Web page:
Education Abroad Center
207 Third Street, Suite 120
The opportunity to study abroad is one of the richest educational experiences a student can have. When students return from study abroad in places like Italy or Hong Kong, they describe their time abroad as an experience that changed their lives. Students study abroad to see the world, to study their academic interests in a global context, to learn a language, to prepare for a job in the global economy and to add distinction to an application for graduate or professional school.
The Education Abroad Center (EAC) can help students decide which program is best for them, whether to study abroad for a summer, quarter, semester or a full year and when to go abroad (freshman through senior years). The EAC Coordinators also participate in freshman seminars, offer financial aid workshops and can advise on programs that have internship opportunities. The EAC also administers the Global and International Studies (GIS) minor, which is sponsored by the Humanities Program in the College of Letters and Science.
The EAC is home to the University of California Education Abroad Program (EAP), to UC Davis Quarter Abroad and to UC Davis Summer Abroad. The EAC also provides advising for students interested in non-UC “independent” programs and administers the Non-UC Study Abroad (NUCSA) leave program. Finally, the EAC advises and provides student services for international EAP Reciprocal Exchange students.
First-Year Seminar Program
1350 Surge III
The UC Davis First-Year Seminar Program gives first-year students the opportunity to study with faculty members in small groups, meeting in settings more informal than the ordinary classroom. The seminars focus on a current intellectual interest of the faculty member. All seminars emphasize student participation, providing intense intellectual exchange among students and between student and teacher.
Mathematics and Science Teaching Program (MAST)
The UC Davis Mathematics and Science Teaching Program (MAST) program helps students explore mathematics and science teaching careers while working on their math, science, or engineering degree. Part of the statewide University of California Science and Mathematics Initiative, MAST offers seminars on education, internships in K-12 classrooms, and academic advising to help students choose coursework compatible with multiple goals, including preparing for a teaching credential program.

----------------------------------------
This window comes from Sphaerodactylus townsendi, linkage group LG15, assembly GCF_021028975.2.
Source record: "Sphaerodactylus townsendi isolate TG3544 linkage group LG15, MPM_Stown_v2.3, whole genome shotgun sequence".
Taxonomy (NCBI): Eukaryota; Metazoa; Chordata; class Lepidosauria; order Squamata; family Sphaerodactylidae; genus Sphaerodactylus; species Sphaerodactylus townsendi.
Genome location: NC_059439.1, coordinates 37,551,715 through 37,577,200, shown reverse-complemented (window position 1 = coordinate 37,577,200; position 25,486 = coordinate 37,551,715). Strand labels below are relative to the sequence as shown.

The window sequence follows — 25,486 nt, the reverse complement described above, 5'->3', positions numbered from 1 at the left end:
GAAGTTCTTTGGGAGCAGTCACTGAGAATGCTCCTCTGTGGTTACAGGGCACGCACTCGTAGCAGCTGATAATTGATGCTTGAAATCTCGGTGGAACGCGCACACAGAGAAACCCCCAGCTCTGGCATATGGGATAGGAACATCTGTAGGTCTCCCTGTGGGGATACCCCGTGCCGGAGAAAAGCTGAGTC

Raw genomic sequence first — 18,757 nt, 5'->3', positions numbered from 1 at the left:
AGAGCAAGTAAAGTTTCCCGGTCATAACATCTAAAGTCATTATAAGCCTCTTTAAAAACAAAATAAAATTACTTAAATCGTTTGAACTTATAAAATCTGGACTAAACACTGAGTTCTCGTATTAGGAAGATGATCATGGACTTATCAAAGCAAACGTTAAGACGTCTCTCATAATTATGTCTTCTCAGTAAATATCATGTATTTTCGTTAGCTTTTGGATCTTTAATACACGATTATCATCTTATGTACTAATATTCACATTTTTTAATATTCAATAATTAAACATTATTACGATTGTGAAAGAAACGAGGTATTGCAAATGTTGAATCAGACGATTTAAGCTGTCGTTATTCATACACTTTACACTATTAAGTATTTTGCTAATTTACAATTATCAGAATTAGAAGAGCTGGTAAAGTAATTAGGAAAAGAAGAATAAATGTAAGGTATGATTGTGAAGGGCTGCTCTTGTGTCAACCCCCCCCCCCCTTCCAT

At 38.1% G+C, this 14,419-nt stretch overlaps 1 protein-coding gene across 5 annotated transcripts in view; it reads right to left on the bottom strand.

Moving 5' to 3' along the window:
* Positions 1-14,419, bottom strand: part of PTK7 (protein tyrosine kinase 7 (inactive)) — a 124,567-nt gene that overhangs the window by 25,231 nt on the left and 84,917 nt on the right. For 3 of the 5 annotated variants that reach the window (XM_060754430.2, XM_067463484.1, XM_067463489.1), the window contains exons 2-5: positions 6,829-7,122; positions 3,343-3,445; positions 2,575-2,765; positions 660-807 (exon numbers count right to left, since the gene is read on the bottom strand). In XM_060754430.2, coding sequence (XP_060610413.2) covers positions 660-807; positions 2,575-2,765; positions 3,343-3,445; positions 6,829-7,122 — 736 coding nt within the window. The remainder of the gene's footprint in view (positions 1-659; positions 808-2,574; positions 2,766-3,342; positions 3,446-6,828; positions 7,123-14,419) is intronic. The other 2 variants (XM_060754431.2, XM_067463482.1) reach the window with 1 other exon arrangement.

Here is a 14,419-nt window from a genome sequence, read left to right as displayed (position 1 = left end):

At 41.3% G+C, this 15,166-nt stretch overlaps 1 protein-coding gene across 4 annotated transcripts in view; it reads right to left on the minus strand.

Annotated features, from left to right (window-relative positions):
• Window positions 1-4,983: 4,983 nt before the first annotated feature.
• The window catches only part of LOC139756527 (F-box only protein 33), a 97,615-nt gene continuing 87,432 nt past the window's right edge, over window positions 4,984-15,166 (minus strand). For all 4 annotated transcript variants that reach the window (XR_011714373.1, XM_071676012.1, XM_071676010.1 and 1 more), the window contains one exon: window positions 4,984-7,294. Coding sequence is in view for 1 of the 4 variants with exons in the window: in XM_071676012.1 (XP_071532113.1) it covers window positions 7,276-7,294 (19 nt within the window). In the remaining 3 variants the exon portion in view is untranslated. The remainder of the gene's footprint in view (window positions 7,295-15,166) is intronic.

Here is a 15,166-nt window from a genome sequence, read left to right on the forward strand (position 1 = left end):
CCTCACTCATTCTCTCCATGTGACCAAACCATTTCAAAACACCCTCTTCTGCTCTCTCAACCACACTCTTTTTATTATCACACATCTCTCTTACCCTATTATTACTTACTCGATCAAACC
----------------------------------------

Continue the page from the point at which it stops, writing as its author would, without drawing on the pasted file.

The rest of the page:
(530) 752-7645; http://studentfarm.ucdavis.edu
The Student Farm offers students a wide range of educational and research opportunities in sustainable agriculture through numerous internship offerings, formal courses (e.g., in organic crop production, sustainable agriculture and environmental education) and research efforts. Opportunities include several staff-supervised hands-on projects such as organic vegetable production and marketing, on-farm composting, tractor operations and environmental education tours for school children. In addition, students may conduct field and greenhouse experiments in various aspects of sustainable agriculture or other individual projects. The Student Farm is a part of the Agricultural Sustainability Institute and is located on the west edge of the campus core, near the Rec Pool. The Student Farm is open to all students, regardless of major or background.
Washington, D.C. Program
230 South Hall
The University of California hosts a system-wide academic and residential program for undergraduate students attending from each of the UC campuses. Housed within the UC Washington Center (UCDC), an 11-story, state of the art facility, convenient to public transportation, and located in downtown D.C., the programs provide undergraduates an opportunity to enrich their education while in residence for one quarter in the nation's capital. The program's principal activities include enrollment in credit-bearing courses, participation in academic internships, and opportunity to explore the many educational, cultural and historical activities in the Washington area.
UCDC is open to undergraduates from all majors who will have upper-division standing by the start of the quarter in which they plan to participate. A GPA of at least 3.000 is recommended for admission although not required. Applicants are also evaluated based on overall relevant experience, a written statement, and letters of recommendation.
The program offers both an 11 week academic year component, where students earn academic credit and continue to be registered as full-time UC Davis students during the quarter in which they participate; and a 10-week summer component with a credit or non-credit option. The academic component includes an internship that requires students to work three to four days per week as interns in Congress, federal agencies, interest groups, trade associations, research institutions, media corporations, museums, or in other organizations related to the interests and objectives of individual students; a research seminar that requires students to write a research paper in consultation with Washington Program faculty and graduate fellows; and an upper division seminar chosen from elective courses that vary each quarter but typically include international relations, history, political science, public policy and other social sciences; the arts and humanities; and science policy. In addition to regular instruction, seminars often include guest speakers, observations of congressional committees and federal agencies, and other relevant Washington experiences. Courses are taught by UCDC faculty appointed by the various UC campuses, or visiting faculty from the Washington area.
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Updated: January 29, 2013 3:25 PM